In which we put key to ignition and send ourselves back down the road.
As so often happens on these sailing adventures, we leave town without having learned much about the host location. Mooresville, NC bills itself as Motor City, USA, and it's firmly in NASCAR territory. Regardless our preoccupation with wind, we observed a lot of car-pride in these red-dirt hills.
While buzzing around town at the start of the week, looking for a spot to park our rig, we saw a Morris Minor sunning itself beside the road.
A Morris Minor Traveller. In Victoria Blue -- a color I remember vividly because in his last couple of years, my Daddo couldn't stop looking for it in every Krylon and Rust-Oleum display we passed.
It was, he told me, a blue somewhere between dark-sky-blue and French cadet blue. An elusive shade we eventually decided to special-order for his restoration project of an armful of Morris Minor Traveller parts. Daddo had admired these quirky work-vehicles during his years in the UK and had begun to put one together, and this was the blue he wanted. After getting his terminal diagnosis, he sold the project as-is and though I remember meeting the buyer, I have no idea where the car went.
It's not so extraordinary, really, as far a coincidental car-sightings go, but there it is, a restored Victoria-blue Moggy, cute and serviceable, maybe a bit tarted-up, but very nearly the image of my dad's automotive dream.
Even though we showed up on their driveway without warning with our big rig (Thanks Steve! Thanks Turi!) the Shaws were gracious hosts. Steve fired up his 1934 Ford hot-rod and reminded me about the uncomplicated joy engendered by acceleration and unfettered engine noise. We burned us some rubber.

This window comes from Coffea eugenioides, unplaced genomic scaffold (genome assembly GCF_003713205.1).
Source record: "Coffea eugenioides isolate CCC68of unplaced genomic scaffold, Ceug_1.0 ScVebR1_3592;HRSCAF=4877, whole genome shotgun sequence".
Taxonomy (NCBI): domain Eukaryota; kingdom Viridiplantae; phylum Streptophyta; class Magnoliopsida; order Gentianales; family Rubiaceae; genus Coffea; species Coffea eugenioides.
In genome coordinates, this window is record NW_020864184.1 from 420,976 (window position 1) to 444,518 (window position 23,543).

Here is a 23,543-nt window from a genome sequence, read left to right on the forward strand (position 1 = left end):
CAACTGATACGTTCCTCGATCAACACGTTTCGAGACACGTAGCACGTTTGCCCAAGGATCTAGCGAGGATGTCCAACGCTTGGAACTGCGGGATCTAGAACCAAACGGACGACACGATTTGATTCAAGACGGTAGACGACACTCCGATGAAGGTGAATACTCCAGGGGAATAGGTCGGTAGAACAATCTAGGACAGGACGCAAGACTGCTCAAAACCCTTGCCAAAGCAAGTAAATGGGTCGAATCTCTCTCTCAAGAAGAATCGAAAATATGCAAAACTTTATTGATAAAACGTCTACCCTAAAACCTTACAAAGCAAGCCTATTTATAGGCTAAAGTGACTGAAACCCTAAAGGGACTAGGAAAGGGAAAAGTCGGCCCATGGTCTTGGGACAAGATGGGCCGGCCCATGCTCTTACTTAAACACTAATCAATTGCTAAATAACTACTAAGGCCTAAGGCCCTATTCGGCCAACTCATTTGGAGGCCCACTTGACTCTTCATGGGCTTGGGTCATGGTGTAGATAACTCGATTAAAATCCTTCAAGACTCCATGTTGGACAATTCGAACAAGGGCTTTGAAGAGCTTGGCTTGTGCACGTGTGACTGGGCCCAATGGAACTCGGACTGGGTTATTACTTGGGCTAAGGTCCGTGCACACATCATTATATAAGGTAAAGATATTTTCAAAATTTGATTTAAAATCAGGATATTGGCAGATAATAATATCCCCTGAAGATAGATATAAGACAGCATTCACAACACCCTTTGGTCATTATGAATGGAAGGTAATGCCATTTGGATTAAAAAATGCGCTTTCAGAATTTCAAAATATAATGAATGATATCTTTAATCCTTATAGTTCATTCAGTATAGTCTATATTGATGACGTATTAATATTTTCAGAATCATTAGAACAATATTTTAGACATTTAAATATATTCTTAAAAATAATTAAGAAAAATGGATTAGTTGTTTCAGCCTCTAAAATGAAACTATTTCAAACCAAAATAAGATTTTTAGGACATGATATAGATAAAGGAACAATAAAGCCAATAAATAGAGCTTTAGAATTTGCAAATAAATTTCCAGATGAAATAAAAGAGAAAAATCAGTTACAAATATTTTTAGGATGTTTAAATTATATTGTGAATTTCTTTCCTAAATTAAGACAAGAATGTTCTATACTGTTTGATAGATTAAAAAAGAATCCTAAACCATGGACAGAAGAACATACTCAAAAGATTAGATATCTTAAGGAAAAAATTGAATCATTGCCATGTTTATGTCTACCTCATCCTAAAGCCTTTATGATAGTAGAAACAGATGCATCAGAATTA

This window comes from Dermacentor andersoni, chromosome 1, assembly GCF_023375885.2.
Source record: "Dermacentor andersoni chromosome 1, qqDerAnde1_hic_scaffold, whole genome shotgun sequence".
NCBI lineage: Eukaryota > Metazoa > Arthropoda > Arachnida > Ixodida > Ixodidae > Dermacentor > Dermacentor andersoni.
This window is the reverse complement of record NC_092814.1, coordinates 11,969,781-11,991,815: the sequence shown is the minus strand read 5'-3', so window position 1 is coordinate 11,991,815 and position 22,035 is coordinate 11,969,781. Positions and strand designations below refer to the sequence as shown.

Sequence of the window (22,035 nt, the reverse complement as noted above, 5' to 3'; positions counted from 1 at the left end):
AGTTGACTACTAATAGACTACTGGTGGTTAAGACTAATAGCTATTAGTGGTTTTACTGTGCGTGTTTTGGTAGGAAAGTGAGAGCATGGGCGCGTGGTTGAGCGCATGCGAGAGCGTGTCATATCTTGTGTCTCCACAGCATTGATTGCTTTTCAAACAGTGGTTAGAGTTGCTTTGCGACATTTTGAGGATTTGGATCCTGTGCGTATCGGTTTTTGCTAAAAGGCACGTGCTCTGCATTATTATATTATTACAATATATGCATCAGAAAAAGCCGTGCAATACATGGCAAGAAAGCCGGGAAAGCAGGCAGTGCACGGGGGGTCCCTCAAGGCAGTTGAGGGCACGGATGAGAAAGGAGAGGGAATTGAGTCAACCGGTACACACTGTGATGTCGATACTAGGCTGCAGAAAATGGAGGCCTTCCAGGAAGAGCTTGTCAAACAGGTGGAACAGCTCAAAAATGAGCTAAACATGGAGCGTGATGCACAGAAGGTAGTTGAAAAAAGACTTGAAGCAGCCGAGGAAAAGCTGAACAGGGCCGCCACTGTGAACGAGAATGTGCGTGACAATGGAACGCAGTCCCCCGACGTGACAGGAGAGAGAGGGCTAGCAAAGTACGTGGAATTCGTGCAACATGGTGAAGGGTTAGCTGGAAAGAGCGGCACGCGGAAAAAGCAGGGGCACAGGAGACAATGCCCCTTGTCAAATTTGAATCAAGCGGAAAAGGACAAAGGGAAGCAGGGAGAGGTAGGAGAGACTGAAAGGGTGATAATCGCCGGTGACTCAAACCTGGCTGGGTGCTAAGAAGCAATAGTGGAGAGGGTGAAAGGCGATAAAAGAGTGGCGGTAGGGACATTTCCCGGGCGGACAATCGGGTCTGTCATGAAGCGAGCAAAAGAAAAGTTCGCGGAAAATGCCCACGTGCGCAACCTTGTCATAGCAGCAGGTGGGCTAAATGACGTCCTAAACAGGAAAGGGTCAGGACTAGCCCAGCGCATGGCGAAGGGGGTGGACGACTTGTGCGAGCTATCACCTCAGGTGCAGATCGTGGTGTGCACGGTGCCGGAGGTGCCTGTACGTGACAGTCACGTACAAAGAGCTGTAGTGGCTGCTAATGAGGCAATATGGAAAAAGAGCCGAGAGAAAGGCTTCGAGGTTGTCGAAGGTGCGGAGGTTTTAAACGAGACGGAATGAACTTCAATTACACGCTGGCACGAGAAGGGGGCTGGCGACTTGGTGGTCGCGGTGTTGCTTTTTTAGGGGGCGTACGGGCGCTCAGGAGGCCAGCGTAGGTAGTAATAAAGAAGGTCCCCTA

Locals in Mooresville point out the (large and lavish) houses of residents named Earnhardt, and Busch, and Andretti. Plus, for aspiring team-members there's a NASCAR technical school in town.
The Flying Scot banquet was held at the Memory Lane Motorsports Museum, a warehouse stuffed full of antique cars, early race-cars, combustion ephemera, and some fairly eerie manikins.
Click on the photos for a larger view.
In the way photos often capture things you didn't see through the viewfinder, I notice upon closer examination that there's a NASCAR photobomber in one shot. The gonzo-green Bantam is being driven by the spaced-out spirt of Hunter S. Thompson. Multiple Richard Pettys (who somewhat resemble a certain skipper we know) seems to be encouraging everyone to take the low road. This was Mooresville, sorry to have it disappear in the back-up camera view.
The ten-hour drive home was -- no surprise -- wet and trafficky, but we made it back to our doorstep without incident, and that's a beautiful thing.
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